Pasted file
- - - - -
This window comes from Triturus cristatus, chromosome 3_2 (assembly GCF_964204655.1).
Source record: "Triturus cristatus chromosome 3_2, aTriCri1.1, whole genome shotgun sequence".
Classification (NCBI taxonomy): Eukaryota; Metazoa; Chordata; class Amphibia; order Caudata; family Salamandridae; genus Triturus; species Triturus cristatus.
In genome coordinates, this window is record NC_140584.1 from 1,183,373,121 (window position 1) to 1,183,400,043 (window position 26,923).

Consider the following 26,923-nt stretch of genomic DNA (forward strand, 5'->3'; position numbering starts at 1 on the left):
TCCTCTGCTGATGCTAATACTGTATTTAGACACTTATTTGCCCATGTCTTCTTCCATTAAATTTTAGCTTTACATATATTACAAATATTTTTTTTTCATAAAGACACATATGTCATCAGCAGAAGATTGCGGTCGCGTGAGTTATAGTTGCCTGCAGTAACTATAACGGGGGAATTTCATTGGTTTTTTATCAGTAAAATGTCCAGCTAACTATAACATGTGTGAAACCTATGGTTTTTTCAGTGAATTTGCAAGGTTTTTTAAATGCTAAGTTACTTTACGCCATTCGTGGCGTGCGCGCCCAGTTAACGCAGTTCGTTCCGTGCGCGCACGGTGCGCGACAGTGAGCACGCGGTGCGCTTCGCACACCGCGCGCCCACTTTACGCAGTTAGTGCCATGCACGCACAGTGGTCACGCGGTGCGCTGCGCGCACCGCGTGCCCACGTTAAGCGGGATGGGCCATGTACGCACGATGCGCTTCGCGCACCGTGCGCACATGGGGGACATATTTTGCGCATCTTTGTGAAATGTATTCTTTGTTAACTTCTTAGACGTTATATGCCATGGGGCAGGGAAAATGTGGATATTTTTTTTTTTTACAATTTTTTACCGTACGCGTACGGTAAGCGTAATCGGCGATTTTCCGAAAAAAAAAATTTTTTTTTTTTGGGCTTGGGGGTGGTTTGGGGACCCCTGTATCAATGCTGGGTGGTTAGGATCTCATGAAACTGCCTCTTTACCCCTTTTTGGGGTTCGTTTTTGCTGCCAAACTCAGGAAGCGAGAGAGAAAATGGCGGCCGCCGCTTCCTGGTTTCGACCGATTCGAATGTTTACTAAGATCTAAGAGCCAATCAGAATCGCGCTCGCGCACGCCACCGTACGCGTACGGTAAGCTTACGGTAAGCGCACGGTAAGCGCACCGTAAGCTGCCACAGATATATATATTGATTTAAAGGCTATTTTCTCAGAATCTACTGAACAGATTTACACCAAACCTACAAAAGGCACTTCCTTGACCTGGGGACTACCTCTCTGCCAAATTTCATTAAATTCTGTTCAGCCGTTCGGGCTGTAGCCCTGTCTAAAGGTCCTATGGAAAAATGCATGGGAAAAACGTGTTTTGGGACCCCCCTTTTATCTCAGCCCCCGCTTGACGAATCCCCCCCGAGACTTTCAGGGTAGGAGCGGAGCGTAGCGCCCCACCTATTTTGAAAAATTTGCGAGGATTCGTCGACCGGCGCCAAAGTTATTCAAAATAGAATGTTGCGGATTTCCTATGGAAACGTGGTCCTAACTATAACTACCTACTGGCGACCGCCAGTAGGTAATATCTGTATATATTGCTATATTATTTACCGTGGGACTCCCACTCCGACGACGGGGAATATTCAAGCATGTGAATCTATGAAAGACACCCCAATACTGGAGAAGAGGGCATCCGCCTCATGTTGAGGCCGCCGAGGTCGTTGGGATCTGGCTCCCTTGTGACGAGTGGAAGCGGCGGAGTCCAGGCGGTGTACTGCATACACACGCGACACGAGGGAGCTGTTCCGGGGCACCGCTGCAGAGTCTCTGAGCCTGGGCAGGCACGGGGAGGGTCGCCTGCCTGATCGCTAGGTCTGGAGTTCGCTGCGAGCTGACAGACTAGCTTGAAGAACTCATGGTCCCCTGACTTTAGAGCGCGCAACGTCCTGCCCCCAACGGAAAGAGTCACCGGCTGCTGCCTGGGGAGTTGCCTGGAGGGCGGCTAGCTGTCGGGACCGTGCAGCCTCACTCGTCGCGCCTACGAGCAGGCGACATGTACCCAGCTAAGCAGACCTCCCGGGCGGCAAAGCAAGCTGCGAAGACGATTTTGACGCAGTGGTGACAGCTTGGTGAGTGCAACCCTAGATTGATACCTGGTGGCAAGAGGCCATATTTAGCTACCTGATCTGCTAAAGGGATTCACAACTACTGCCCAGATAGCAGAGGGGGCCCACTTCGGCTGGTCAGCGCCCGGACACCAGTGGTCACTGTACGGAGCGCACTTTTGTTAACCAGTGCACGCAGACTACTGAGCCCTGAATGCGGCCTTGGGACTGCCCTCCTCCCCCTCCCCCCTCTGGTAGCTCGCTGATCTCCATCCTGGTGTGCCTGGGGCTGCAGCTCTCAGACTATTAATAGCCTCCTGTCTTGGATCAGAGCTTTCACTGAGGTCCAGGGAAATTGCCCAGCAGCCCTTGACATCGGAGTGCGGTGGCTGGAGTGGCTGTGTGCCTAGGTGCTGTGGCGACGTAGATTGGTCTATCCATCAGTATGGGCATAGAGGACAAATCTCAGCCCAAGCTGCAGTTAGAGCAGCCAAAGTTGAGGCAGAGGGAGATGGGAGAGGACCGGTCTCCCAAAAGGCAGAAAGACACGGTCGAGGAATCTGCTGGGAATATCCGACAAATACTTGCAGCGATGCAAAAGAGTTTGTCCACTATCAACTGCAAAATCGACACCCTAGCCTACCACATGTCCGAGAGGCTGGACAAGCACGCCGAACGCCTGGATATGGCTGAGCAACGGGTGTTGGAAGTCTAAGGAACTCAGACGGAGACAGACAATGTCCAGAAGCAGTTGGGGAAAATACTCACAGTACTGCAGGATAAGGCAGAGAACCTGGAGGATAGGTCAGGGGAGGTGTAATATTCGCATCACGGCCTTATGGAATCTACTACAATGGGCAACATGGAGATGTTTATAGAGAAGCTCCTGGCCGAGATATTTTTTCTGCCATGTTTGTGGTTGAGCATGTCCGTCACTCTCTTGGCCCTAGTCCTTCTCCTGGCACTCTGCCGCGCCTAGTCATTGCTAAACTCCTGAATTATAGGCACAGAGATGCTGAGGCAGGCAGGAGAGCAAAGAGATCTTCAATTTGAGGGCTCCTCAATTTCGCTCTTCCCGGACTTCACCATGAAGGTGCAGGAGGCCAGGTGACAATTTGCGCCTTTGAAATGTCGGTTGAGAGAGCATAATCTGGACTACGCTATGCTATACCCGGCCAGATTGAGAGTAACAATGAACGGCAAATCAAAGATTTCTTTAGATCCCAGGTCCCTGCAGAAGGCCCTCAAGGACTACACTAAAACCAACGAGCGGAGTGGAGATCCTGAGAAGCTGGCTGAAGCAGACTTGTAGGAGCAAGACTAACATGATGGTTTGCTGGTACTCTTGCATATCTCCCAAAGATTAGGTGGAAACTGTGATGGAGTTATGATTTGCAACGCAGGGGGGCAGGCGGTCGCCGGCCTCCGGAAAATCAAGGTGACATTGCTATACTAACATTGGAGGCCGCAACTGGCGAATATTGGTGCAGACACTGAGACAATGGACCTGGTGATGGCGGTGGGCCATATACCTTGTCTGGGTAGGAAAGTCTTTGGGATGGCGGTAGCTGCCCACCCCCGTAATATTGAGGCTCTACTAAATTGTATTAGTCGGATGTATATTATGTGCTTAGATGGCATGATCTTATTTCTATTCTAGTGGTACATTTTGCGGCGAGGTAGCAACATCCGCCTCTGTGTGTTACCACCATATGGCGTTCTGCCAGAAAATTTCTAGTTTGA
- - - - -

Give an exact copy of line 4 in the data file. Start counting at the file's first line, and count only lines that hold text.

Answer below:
In genome coordinates, this window is record NC_140584.1 from 1,183,373,121 (window position 1) to 1,183,400,043 (window position 26,923).